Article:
Mass for Pope Marcellus

In Telemachus Stephen thinks of the "mass for pope Marcellus," pondering both the paradoxical achievement of the music ("the voices blended, singing alone loud in affirmation") and its religious significance ("and behind their chant the vigilant angel of the church militant disarmed and menaced her heresiarchs"). Musical tension between multiplicity and unity, addressing a theological dispute about heresy and orthodoxy, was an essential concern of Giovanni Pierluigi da Palestrina when he composed this great work of Renaissance polyphony in or around 1564. The music clearly meant a lot to Joyce: in Lotus Eaters he has Bloom too mention Palestrina after thinking, "Some of that old sacred music is splendid" and "Those old popes were keen on music." It seems likely that Stephen may be considering the work's relevance to composing a masterpiece in his own realm of literary art.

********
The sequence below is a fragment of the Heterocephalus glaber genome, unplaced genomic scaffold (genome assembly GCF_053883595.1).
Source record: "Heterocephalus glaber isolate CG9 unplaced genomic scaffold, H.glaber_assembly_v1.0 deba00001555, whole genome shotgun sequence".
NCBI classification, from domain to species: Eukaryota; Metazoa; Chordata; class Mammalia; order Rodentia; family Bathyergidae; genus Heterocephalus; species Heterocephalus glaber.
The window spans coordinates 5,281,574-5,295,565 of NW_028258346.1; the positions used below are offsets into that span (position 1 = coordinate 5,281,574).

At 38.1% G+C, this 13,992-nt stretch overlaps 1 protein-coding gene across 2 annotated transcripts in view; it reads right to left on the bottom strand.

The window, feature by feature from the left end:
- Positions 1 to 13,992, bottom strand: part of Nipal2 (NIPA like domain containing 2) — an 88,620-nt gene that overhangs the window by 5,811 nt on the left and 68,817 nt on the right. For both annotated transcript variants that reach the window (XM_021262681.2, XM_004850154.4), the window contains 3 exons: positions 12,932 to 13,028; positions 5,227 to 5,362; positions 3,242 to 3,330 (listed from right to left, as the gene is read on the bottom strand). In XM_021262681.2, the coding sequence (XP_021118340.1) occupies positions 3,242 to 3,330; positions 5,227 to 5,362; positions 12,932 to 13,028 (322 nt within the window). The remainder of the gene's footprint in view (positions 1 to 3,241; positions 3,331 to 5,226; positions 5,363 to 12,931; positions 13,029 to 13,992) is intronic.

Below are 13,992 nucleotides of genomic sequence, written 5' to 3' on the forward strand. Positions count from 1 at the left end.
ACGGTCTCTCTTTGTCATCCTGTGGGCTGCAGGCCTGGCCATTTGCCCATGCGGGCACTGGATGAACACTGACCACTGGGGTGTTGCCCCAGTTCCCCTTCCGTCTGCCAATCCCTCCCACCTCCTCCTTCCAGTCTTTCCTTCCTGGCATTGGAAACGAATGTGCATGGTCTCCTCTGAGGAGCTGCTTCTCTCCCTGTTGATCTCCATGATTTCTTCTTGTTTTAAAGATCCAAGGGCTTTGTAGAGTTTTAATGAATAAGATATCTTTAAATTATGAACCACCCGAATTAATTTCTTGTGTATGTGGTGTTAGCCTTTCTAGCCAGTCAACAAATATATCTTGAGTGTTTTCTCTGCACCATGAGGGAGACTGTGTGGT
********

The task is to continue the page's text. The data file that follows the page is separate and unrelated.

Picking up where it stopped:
John Hunt 2022

16th century painting of Palestrina holding his mass, by an unknown artist. Source: Wikimedia Commons.

Photograph of St. Teresa's church on Clarendon Street, Dublin by benoit.bremilts. Source:

Formal oil portrait of Palestrina by an unknown artist. Source: Wikimedia Commons.